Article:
Brain Injury Fund manager & conspirator plead guilty in $4.5 million scheme

Harry Pizutelli

The former manager of the New Jersey Traumatic Brain Injury Fund (TBI Fund) and one of his conspirators today admitted their roles in a long-running scheme to defraud the fund, a publicly funded health care benefit program, of more than $4.5 million.

Harry Pizutelli, 64, of Edison, New Jersey, pleaded guilty by videoconference before U.S. District Judge Zahid N. Quraishi to an information charging him with one count of conspiracy to commit healthcare fraud.

Maritza Flores, 45, of Toms River, New Jersey, also pleaded guilty before Judge Quraishi in Trenton to an information charging her with conspiracy to commit healthcare fraud and tax evasion.

In January 2021, Pizutelli, Flores, and co-defendant C.R. Kraus were charged in a criminal complaint with conspiracy to commit healthcare fraud in connection with a scheme to defraud the TBI Fund of millions of dollars of public funds for their own personal benefit. The charges against Kraus remain pending.

According to U.S. Attorney Philip R. Sellinger, documents filed in this case and statements made in court, the TBI Fund is a publicly funded program run by the New Jersey Division of Disability Services, a component of the New Jersey Department of Human Services.

Pizutelli admitted to diverting more than $4.5 million in public money to women with whom he was having sex.

The TBI Fund’s purpose is to provide New Jersey residents who have suffered a traumatic brain injury with services and support in order to maximize their quality of life when funding from insurance, personal resources, or other programs is unavailable to meet their needs.

Services funded by the TBI Fund include physical, occupational, and speech therapy; service coordination; assistive technology; cognitive therapy; neuropsychological services; pharmaceuticals; wheelchair ramp installation and other home modifications; and general home management and maintenance.

After a prospective patient applies for services, TBI Fund personnel review the application and, if approved, the patient is authorized to secure designated services from a third-party vendor.

Once a patient receives services approved by the TBI Fund, the vendor or service provider submits an invoice to the TBI Fund for payment.

When an invoice is received, TBI Fund personnel review the invoice to ensure that the patient had been approved to receive the services.

If the invoice is approved, an internal payment voucher is generated, authorized by TBI Fund personnel, and then submitted to the New Jersey Department of the Treasury for payment, which issues a check directly to the vendor.

Pizutelli was the manager of the TBI Fund and was responsible for its day-to-day operation. He supervised, managed, and oversaw the process by which third-party vendors were paid for services rendered to eligible TBI Fund patients.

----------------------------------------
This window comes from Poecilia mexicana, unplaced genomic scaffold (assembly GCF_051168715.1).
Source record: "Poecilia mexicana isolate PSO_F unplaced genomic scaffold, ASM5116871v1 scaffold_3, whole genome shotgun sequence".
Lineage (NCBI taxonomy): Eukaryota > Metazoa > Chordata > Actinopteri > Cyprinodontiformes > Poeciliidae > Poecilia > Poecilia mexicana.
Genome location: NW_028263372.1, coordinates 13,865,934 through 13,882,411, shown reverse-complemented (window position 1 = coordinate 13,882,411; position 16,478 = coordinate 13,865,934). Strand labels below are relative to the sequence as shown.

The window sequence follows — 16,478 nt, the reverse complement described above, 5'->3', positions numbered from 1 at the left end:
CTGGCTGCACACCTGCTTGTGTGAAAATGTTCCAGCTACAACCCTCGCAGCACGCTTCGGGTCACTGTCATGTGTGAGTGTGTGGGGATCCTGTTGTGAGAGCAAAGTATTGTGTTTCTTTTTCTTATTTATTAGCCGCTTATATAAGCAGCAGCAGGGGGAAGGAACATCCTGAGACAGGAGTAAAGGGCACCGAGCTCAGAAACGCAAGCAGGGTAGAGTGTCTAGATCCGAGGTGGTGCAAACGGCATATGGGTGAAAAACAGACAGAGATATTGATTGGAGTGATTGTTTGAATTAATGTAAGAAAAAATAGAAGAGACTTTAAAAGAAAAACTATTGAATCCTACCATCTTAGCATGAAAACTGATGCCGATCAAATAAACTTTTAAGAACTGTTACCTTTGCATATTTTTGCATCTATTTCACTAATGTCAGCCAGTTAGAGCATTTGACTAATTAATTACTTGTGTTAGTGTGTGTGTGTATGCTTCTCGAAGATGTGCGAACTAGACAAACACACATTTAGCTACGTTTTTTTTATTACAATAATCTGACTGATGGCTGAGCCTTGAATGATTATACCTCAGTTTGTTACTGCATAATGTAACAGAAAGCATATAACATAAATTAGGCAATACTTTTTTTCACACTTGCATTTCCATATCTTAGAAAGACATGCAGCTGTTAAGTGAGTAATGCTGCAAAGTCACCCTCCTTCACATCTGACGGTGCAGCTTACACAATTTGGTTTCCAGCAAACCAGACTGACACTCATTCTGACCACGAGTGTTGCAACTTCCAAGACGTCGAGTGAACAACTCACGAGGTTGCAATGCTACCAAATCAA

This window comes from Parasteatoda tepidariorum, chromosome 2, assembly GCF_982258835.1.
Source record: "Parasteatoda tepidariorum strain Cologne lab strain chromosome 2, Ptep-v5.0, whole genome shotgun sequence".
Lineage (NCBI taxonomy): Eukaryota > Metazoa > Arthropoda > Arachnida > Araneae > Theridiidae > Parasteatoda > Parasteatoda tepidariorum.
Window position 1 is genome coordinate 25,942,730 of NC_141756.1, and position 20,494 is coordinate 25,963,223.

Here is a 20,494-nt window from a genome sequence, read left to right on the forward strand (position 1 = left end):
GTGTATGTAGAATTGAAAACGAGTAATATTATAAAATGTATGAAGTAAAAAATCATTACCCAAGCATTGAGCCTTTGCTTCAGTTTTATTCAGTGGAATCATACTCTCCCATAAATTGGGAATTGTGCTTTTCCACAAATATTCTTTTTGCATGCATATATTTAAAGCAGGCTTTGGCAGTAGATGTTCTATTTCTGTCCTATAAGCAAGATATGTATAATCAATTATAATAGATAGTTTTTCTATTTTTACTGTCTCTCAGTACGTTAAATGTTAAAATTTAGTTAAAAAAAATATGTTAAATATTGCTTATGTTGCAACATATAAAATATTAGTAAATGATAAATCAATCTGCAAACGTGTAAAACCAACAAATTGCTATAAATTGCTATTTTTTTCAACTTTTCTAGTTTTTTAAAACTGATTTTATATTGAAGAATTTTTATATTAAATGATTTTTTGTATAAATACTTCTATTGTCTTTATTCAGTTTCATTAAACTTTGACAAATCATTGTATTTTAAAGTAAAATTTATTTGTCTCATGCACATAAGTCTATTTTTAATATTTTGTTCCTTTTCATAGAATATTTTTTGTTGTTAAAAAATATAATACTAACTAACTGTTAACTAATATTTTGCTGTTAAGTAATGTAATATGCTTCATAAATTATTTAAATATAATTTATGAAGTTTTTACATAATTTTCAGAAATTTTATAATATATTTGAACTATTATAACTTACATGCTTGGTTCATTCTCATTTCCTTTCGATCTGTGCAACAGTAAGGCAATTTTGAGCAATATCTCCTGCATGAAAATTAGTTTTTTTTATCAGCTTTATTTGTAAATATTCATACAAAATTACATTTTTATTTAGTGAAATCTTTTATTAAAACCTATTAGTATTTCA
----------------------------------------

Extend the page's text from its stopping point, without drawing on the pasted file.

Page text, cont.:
From 2009 through June 2019, Pizutelli, Kraus, Flores, and others conspired to defraud the TBI Fund by misappropriating more than $4.5 million in fraudulent vendor payments for purported services that were never actually provided. Pizutelli orchestrated the distribution of fraudulent vendor payments to Flores, Kraus, and others by generating and processing false invoices and internal payment vouchers.

Pizutelli generated these invoices and vouchers to give the appearance that Flores, Kraus, and other conspirators had provided approved services to eligible patients when, in fact, they had not provided any services. Pizutelli then approved and transmitted the internal payment vouchers.

Pizutelli orchestrated these fraudulent payments to maintain and further romantic and/or sexual relationships with Flores and other conspirators.

Pizutelli orchestrated the fraudulent payment of more than $4.5 million from the TBI Fund to members of the conspiracy, including more than $940,000 in fraudulent distributions to Flores and more than $3.245 million in fraudulent distributions to Kraus, which they used for their own personal benefit and enrichment.

Flores and Kraus also evaded the payment of a substantial amount of income taxes by making material misstatements and omissions on their federal income tax returns and significantly underreporting the income they had derived from the fraudulent scheme.

The healthcare fraud conspiracy charge to which Pizutelli and Flores each pleaded guilty carries a maximum penalty of 10 years in prison and a maximum fine of $250,000 or twice the gross receipts to the defendants or gross loss sustained by any victims, whichever is greater.

The tax evasion charge to which Flores pleaded guilty carries a maximum penalty of 10 years in prison and a maximum fine of $250,000.

Sentencing for Pizutelli is scheduled for May 8, 2023, and for Flores, May 9, 2023.

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